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8 Villains The X-Men Movies Get Right (And 8 They Get Totally Wrong)

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8 Villains The X-Men Movies Get Right (And 8 They Get Totally Wrong)

The X-Men movie franchise — like most superhero movie franchises for that matter — has its fair share of villainous characters, intent on the destruction of our heroes. It’s unsurprising to comic book fans that the volume of villains in the X-Men universe seems so much greater than any other films, purely because of the wealth of source material they can pull from. The 20th Century Fox movies can take literally hundreds of villains from thousands of comics dating back to the mutant super-team’s debut in 1963.

RELATED: 15 Heroes We Will Never Forgive

With that many characters thrown at the proverbial wall over the last 10 movies (yes, there really have been that many), it’s understandable that they wouldn’t all be great, but even for superhero movies, some of the portrayals of these characters — who are arguably among the greatest villains in comics — are genuine stinkers. It’s not all bad though; as we’ll discover, some of the big screen villains are the best examples of what superhero bad guys should be, with a depth of character that proves why they’re so beloved by fans over the years. So join us, as  CBR takes a look at the villains that the X-Men movies get right, and ones they get wrong.


The quintessential X-Men villain, Magneto has made the transition from page to screen exceptionally well. It’s more than likely down to the fact that the character in the comics was (and remains) one of the most fleshed out antagonists in all the Marvel canon. Created as the first villain the X-Men ever faced, Erik Lehnsherr has a rich history as a complicated anti-hero with close ties to the X-Men through their mentor Charles Xavier.

The fact that the character is so well realized on the big screen is even more surprising when you take into account the fact that he’s been portrayed by two actors. The transition from one time-period to another for the movies meant two actors have taken on the role, which can spell doom for a character, but with both Sir Ian McKellen and Michael Fassbender working their magic, the Master of Magnetism is in safe hands.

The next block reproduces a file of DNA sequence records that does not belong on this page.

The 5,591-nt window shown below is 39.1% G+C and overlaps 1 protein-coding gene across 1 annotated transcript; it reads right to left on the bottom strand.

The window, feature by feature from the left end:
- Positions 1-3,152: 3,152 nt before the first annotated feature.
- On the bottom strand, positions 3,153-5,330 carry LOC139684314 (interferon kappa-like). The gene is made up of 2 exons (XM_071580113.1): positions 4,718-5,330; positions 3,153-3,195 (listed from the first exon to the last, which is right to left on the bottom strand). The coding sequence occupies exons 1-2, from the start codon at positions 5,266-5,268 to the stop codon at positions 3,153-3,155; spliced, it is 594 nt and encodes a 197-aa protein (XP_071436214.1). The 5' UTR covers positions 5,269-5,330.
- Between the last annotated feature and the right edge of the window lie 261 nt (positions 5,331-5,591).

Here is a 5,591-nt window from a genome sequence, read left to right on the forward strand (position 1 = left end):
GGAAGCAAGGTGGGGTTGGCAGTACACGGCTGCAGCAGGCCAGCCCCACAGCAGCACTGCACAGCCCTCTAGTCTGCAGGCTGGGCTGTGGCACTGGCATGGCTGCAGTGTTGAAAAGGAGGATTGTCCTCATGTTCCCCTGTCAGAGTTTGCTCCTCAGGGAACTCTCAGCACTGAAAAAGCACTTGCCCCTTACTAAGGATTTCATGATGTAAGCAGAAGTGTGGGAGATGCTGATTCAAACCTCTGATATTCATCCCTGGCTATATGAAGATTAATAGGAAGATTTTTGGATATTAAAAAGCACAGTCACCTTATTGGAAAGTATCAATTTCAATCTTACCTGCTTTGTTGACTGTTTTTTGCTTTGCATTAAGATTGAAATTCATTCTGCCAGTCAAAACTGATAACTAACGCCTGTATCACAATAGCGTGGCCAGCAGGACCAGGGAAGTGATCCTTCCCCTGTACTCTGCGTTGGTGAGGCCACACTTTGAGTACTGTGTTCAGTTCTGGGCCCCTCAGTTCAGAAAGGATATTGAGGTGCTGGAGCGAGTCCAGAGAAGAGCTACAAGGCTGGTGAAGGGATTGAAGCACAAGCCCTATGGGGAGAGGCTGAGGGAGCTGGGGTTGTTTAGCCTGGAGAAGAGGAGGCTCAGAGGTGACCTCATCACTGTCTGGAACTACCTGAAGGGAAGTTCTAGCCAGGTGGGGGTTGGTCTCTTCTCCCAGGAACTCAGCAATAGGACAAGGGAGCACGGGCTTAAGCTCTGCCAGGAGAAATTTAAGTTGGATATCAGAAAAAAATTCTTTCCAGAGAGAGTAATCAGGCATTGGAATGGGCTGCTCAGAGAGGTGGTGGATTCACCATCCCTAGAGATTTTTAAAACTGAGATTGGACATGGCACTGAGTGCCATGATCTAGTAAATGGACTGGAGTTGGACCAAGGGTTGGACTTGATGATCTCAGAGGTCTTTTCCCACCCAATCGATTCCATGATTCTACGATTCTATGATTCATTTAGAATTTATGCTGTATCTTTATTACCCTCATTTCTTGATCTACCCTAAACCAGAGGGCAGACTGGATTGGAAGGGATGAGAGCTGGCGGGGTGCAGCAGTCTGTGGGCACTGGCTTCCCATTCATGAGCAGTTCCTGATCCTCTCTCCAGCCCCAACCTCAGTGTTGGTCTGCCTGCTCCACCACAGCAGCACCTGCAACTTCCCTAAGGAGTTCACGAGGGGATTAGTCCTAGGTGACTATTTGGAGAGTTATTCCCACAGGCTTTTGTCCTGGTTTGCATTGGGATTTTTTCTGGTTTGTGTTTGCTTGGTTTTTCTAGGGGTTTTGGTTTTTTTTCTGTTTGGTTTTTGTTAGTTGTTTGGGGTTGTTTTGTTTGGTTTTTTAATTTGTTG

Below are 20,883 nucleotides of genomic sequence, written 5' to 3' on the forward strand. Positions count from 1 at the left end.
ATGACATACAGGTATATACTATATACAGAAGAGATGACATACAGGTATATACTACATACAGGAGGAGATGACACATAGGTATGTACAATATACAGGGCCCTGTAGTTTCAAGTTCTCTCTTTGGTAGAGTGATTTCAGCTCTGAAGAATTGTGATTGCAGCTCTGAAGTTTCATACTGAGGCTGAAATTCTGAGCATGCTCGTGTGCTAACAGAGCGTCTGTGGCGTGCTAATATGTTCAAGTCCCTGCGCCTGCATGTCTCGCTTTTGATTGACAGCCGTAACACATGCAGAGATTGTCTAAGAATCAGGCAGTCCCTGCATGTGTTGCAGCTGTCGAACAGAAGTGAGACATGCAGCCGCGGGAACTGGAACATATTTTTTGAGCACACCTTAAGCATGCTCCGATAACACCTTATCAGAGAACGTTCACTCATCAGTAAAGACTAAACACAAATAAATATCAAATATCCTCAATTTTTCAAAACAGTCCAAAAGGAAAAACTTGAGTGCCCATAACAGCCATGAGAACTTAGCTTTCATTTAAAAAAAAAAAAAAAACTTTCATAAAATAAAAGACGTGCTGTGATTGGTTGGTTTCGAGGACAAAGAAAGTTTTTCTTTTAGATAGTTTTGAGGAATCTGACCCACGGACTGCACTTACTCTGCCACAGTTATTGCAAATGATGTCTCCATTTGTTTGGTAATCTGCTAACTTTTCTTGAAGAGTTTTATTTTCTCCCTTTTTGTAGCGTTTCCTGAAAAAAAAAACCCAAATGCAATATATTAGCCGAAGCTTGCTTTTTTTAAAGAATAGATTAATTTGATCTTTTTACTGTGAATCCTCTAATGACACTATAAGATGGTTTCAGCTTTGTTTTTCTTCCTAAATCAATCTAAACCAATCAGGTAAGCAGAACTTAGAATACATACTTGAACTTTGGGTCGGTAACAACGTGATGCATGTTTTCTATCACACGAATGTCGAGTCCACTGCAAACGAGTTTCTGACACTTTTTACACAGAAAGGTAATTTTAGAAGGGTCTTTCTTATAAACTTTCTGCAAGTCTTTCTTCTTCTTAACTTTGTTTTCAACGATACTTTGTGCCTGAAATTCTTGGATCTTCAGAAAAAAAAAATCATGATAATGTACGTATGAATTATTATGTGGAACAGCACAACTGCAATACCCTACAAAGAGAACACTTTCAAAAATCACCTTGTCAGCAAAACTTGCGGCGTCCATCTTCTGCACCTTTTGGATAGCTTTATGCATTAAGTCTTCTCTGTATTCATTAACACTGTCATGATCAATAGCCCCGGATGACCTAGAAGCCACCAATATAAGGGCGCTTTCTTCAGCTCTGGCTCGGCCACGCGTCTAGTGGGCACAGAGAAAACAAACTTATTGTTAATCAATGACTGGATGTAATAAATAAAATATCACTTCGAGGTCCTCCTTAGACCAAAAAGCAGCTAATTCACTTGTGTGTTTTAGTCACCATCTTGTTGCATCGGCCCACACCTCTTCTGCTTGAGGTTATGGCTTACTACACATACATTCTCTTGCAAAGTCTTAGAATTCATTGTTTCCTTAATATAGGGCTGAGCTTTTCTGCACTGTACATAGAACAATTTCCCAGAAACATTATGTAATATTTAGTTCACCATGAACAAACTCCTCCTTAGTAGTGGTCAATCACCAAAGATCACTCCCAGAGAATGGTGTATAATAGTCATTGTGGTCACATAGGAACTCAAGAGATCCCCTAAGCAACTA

Could there be a more incorrect casting for the Juggernaut than Vinnie Jones? Well, probably, if we really put our minds to it, but this was one of those examples of “it probably seemed good on paper.” Britain’s favorite hardman (at the time) and an actor famed for taking on the role of tough-as-nails antagonist (again, at the time) meant that he must have seemed like a perfect fit for Cain Marko: notoriously one of the X-Men’s most unstoppable foes.

In reality though, while not the worst thing about X-Men 3, the terrible costume design, awful dialogue (that both spawned a thousand memes while simultaneously homaging one) and poor casting made what should have been a fantastic foe for the mutant heroes, instead became a cringe-inducing punchline to a bad joke of a movie.


Hey, it’s not just because legit nerd Olivia Munn looked the part (she absolutely did, by the way), but Psylocke was a character most of us didn’t expect to see in the movies. It’s not that she’s an obscure character, it’s more that Elizabeth Braddock has a complicated backstory — shocking for an X-Man, right? — and any attempts to bring her to the big screen would have to navigate through a complex and potentially insensitive history.

Luckily though, X-Men: Apocalypse decided to boil the character down to the kickass ninja assassin that she is, and even though, in the comic, she’s been on the side of the heroes for many years now, Munn’s portrayal of a manipulated anti-hero suited the context of the story and provided one of the best parts of a flawed movie.


X-Men Apocalypse

When the movie is literally named after the character, you need to make sure that character can handle the responsibility. Unfortunately for X-Men: Apocalypse, the titular villain did not live up to anyone’s expectations, and while that’s hardly the fault of actor Oscar Isaac, it’s a disappointment for fans who’ve been waiting for years to see one of the most popular X-Men storylines be realized on the big screen.

First of all the look of the character leaves a lot to be desired. Even from the initial images coming out of the production had people comparing Apocalypse to comically bad Power Rangers foe Ivan Ooze. Secondly, while the movie itself wasn’t that bad, the threat posed by Apocalypse was fairly generic, and not at all the comics shattering presence that he presented on the page, where his devastated future world is still a major part of X-men canon to this day.